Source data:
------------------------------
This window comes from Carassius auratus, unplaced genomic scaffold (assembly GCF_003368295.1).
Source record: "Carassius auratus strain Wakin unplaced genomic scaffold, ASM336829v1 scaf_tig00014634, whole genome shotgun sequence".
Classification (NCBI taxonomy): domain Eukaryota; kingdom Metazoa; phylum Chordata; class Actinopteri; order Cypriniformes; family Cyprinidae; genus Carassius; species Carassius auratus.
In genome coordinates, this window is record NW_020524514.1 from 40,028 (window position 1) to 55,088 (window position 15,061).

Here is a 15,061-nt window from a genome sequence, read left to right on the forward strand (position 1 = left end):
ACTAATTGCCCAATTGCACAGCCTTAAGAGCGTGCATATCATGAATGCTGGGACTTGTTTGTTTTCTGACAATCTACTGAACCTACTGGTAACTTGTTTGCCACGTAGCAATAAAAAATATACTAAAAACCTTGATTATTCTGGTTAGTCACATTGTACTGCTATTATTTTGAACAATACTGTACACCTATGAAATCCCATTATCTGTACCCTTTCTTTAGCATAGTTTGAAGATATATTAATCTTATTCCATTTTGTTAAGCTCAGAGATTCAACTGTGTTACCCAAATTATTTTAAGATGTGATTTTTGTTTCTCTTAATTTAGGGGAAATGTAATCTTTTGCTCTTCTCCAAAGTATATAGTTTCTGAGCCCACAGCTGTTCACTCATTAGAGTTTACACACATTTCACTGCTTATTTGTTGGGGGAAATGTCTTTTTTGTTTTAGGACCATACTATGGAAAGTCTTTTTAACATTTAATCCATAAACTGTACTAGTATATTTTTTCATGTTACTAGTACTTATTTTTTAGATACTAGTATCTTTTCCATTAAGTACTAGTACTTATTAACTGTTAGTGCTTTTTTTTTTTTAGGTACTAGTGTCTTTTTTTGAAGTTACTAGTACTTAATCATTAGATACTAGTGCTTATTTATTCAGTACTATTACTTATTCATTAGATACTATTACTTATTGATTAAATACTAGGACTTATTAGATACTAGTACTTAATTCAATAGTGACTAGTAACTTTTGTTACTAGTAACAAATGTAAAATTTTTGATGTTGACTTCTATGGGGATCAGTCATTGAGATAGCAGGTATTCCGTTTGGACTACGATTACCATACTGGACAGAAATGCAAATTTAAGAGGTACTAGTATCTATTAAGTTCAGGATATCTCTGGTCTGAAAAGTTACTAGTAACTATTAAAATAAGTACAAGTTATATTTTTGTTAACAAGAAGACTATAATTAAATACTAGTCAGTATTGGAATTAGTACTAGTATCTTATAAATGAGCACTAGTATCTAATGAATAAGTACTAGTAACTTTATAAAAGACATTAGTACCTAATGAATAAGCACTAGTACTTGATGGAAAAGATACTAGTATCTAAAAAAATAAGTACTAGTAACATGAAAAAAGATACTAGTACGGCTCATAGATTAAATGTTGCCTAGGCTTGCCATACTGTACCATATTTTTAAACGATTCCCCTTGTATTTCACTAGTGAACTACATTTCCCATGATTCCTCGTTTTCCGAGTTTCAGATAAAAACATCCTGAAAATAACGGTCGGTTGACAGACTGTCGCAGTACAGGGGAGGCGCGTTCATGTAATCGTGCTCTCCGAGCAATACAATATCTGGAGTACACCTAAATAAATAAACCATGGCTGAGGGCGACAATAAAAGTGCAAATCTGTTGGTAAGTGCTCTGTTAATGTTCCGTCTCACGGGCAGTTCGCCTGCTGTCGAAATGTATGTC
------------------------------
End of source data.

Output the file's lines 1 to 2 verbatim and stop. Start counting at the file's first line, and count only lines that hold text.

This window comes from Carassius auratus, unplaced genomic scaffold (assembly GCF_003368295.1).
Source record: "Carassius auratus strain Wakin unplaced genomic scaffold, ASM336829v1 scaf_tig00014634, whole genome shotgun sequence".